James Ussher (Archive, Google, EEBO)

Thomas Valentine (Archive, Google, EEBO)
Johannes VanderKemp (Archive, Google, EEBO)
Henry Vane - jr. & sr. (Archive, Google, EEBO)
Salomon Van Til (Archive, Google, EEBO)
Howel Vaughan (Archive, Google, EEBO)
Thomas Vaux (Archive, Google, EEBO)
Edward Veal/Veel (Archive, Google, EEBO)
Hermann Venema (Archive, Google, EEBO)
Ralph Venning (Archive, Google, EEBO)
Theodorus Verax (Archive, Google, EEBO)
Peter Martyr Vermigli (Archive, Google, EEBO)
Johan Verschuir (Archive, Google, EEBO)
John Vicars (Archive, Google, EEBO)
Blasius Viega/Viegas (Archive, Google, EEBO)
John Vincent (Archive, Google, EEBO)
Nathaniel Vincent (Archive, Google, EEBO)
Thomas Vincent (Archive, Google, EEBO)
Richard Vines (Archive, Google, EEBO)
Matthew/Mattieu Virel (Archive, Google, EEBO)
Matthieu Viret (Archive, Google, EEBO)
Pierre Viret (Archive, Google, EEBO)
Campegius Vitringa (Archive, Google, EEBO)
Gisbertus/Gisbert Voetius (Archive, Google, EEBO)
Vortius (Archive, Google, EEBO)
Gerthard Johann Voss/Vossius (Archive, Google, EEBO)

Benjamin Wadsworth (Archive, Google, EEBO)
Thomas Wadsworth (Archive, Google, EEBO)
Mr. Wainwright (Archive, Google, EEBO)
Arthur Wake (Archive, Google, EEBO)
Antonius Walaeus (Archive, Google, EEBO)
George Walker (Archive, Google, EEBO)
Thomas Wall (Archive, Google, EEBO)
John Wallis (Archive, Google, EEBO)
Mr. Walsh (Archive, Google, EEBO)
Henry Walter (Archive, Google, EEBO)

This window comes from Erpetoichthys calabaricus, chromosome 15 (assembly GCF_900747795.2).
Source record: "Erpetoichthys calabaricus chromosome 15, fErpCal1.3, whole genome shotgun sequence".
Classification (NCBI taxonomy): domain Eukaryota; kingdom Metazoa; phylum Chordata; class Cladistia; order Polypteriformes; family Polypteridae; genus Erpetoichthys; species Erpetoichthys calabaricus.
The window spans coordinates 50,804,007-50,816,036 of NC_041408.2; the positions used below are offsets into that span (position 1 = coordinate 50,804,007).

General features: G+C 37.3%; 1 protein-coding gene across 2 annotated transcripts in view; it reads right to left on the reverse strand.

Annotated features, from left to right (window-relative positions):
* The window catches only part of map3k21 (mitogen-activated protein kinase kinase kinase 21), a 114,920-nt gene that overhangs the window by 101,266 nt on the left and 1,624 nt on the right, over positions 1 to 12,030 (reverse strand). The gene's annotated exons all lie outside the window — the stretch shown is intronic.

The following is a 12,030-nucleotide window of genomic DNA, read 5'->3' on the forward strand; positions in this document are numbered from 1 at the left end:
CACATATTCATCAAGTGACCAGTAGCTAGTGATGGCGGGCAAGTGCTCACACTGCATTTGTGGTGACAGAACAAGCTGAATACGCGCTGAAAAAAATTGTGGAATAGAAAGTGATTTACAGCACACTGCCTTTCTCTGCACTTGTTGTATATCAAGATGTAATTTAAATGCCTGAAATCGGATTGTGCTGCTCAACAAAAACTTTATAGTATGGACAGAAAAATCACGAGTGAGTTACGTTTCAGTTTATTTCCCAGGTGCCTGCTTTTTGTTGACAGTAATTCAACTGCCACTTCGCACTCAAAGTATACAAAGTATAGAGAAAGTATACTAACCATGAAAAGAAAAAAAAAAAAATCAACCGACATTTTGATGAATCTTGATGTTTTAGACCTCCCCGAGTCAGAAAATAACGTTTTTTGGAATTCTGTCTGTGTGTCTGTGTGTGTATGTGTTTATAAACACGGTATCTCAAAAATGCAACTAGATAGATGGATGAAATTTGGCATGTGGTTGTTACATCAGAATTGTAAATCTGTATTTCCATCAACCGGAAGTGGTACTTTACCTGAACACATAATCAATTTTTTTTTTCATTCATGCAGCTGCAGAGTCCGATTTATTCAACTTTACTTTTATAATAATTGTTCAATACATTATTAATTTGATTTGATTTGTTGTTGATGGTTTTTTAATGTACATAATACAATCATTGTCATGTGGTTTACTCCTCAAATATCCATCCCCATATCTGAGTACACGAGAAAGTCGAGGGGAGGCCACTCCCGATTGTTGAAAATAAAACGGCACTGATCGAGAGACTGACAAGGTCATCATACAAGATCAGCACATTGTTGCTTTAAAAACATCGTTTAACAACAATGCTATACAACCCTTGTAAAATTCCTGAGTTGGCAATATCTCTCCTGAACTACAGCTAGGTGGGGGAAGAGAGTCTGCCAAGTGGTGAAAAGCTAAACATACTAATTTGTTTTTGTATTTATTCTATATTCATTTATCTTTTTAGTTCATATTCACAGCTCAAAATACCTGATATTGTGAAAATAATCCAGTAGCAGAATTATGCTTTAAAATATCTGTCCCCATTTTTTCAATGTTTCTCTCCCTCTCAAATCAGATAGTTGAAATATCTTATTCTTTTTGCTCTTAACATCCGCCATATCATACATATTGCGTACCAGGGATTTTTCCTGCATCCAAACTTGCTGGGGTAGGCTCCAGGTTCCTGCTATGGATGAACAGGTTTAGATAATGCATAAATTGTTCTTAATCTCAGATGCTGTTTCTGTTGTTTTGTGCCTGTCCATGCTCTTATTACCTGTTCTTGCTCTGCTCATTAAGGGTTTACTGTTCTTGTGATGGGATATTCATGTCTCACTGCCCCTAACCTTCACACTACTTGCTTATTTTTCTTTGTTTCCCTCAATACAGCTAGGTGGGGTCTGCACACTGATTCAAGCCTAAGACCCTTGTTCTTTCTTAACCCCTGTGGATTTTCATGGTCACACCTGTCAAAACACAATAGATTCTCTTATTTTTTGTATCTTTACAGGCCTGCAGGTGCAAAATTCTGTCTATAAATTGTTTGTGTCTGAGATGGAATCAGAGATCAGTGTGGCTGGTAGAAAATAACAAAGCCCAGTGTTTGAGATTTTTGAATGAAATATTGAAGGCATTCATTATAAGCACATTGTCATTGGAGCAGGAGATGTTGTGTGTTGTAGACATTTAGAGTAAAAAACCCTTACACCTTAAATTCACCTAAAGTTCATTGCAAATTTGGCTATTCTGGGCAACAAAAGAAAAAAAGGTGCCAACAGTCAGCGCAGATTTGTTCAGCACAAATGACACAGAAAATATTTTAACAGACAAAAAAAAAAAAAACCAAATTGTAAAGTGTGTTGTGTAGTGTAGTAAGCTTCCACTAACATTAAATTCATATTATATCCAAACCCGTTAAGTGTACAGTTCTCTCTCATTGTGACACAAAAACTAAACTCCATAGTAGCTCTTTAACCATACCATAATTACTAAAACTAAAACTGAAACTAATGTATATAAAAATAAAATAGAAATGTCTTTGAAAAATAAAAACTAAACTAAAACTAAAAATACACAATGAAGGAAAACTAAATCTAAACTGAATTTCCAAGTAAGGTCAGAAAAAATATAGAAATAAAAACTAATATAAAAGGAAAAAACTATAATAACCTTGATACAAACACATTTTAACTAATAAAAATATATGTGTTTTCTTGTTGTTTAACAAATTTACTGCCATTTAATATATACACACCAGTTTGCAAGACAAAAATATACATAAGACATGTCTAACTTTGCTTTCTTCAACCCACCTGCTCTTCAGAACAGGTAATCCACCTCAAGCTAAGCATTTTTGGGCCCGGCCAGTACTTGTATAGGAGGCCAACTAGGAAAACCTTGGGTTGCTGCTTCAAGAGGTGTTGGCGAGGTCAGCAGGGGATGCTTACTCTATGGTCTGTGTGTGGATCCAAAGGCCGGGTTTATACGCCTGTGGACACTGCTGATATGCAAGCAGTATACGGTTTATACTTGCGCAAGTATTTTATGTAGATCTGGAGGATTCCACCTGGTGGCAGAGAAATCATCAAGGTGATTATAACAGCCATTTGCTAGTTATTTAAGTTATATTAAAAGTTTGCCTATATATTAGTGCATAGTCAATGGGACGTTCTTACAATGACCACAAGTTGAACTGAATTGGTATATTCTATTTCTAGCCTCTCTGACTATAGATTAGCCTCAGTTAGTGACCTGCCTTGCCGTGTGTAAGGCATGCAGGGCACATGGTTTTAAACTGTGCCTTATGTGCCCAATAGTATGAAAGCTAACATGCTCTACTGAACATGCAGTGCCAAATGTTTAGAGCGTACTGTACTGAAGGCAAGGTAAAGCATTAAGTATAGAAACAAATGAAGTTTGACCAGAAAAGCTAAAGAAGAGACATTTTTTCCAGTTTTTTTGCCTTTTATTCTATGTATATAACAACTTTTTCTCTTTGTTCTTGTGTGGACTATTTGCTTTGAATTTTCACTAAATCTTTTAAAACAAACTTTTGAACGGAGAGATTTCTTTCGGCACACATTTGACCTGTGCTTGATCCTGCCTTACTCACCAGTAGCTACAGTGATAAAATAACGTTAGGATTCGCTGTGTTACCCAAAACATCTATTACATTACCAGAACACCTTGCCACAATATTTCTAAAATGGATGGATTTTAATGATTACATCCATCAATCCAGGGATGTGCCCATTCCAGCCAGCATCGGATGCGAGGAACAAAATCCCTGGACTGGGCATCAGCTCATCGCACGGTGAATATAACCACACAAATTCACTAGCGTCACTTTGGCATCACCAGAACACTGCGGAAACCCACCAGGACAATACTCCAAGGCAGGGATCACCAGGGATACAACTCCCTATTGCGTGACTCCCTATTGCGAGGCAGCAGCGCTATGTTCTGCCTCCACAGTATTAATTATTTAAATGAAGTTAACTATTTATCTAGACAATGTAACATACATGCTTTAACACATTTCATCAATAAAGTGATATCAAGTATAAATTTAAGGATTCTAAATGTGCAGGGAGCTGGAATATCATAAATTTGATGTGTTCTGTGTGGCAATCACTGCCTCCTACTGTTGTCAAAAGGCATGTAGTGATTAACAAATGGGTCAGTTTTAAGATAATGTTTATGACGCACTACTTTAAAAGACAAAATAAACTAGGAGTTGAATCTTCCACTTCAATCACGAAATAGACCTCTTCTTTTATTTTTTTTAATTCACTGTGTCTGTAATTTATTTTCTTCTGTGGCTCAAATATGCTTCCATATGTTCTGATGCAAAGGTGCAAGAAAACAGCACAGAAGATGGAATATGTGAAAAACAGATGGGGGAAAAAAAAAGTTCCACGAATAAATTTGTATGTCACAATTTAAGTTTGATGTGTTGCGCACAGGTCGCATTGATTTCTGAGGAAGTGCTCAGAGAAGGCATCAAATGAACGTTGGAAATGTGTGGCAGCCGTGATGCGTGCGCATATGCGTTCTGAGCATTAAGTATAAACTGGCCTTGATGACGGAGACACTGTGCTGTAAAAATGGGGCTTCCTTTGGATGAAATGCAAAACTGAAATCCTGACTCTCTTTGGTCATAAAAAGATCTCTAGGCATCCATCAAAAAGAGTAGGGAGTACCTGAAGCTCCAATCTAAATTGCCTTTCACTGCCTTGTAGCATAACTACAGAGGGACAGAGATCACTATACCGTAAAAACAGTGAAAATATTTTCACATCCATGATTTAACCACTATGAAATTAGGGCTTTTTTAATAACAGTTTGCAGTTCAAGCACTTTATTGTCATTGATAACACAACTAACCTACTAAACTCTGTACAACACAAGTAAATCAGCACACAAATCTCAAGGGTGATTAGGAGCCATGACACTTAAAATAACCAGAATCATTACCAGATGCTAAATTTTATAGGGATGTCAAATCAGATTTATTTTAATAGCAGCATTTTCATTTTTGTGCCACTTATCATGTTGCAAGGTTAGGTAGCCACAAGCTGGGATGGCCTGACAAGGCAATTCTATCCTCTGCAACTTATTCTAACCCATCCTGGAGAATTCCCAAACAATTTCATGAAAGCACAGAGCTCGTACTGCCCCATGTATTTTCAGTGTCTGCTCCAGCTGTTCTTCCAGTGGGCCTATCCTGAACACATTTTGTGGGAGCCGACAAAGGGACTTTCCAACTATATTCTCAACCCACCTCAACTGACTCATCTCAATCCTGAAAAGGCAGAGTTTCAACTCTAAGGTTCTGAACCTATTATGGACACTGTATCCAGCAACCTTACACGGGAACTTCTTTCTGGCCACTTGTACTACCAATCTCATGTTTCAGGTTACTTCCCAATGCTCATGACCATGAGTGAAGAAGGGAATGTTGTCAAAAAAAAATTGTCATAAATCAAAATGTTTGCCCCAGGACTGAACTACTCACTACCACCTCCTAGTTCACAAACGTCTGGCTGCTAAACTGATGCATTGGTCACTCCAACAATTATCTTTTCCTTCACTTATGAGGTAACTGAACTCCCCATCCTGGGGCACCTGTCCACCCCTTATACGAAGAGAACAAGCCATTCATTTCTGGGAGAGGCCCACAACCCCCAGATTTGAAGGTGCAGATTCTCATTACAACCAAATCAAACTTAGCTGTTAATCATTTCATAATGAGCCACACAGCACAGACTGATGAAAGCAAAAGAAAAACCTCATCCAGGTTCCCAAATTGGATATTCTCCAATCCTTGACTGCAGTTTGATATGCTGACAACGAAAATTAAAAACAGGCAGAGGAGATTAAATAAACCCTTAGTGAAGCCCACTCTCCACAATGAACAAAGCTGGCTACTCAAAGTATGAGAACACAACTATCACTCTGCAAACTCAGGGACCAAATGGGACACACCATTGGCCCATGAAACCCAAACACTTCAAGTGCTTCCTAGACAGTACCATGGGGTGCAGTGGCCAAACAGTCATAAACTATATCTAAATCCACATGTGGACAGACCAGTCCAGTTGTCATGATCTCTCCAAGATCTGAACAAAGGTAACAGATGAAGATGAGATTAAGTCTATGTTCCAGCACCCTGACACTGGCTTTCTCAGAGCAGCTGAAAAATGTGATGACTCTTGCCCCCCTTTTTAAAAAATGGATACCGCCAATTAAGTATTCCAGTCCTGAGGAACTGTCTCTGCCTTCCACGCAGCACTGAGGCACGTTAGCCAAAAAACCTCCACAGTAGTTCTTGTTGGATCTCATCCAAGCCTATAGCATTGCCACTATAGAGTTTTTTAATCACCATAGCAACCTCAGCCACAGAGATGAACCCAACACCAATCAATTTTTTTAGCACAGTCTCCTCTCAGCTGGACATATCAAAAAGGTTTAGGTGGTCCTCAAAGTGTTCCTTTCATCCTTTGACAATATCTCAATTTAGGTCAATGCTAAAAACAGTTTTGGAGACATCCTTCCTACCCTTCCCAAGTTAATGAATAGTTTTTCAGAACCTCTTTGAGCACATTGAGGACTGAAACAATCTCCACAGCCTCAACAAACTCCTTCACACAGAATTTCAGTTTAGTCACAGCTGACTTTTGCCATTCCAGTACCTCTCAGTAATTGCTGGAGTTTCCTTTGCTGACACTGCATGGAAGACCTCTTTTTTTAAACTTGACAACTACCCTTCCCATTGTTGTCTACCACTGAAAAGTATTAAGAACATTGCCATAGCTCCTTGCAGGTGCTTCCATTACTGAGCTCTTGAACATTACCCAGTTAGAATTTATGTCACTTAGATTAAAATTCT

John Walward (Archive, Google, EEBO)
Robert Walwyn (Archive, Google, EEBO)
John Ward (Archive, Google, EEBO)
Nathaniel Ward (Archive, Google, EEBO)
Richard Ward (Archive, Google, EEBO)
Samuel Ward (Archive, Google, EEBO)
John Warham (Archive, Google, EEBO)
John Warren (Archive, Google, EEBO)
Thomas Warren (Archive, Google, EEBO)
Archibald Warriston (Archive, Google, EEBO)
Thomas Watson (Archive, Google, EEBO)
James Webb (Archive, Google, EEBO)
Alexander Wedderburn (Archive, Google, EEBO)
James Weldy/Welby (Archive, Google, EEBO)
John Welsh (Archive, Google, EEBO)
Marcus Friedrich Wendelin (Archive, Google, EEBO)
John Wessel (Archive, Google, EEBO)
Thomas Westfield (Archive, Google, EEBO)
Henry Wharton (Archive, Google, EEBO)
William Whately (Archive, Google, EEBO)
Eleazar Wheelock (Archive, Google, EEBO)
John Wheelwright (Archive, Google, EEBO)
Benjamin Whichcote (Archive, Google, EEBO)
Francis Whidden/Whiddon (Archive, Google, EEBO)
Jeremiah Whitaker (Archive, Google, EEBO)
William Whitaker (Archive, Google, EEBO)
Edmond White (Archive, Google, EEBO)
Francis White (Archive, Google, EEBO)
John White (Archive, Google, EEBO)
David Whitehead (Archive, Google, EEBO)
Henry Whitfield (Archive, Google, EEBO)
Thomas Whitfield (Archive, Google, EEBO)
Samuel Whiting (Archive, Google, EEBO)
William Whittingham (Archive, Google, EEBO)
Alexander Whyte (Archive, Google, EEBO)
Giles Wigginton (Archive, Google, EEBO)
Michael Wigglesworth (Archive, Google, EEBO)
Thomas Wilcocks (Archive, Google, EEBO)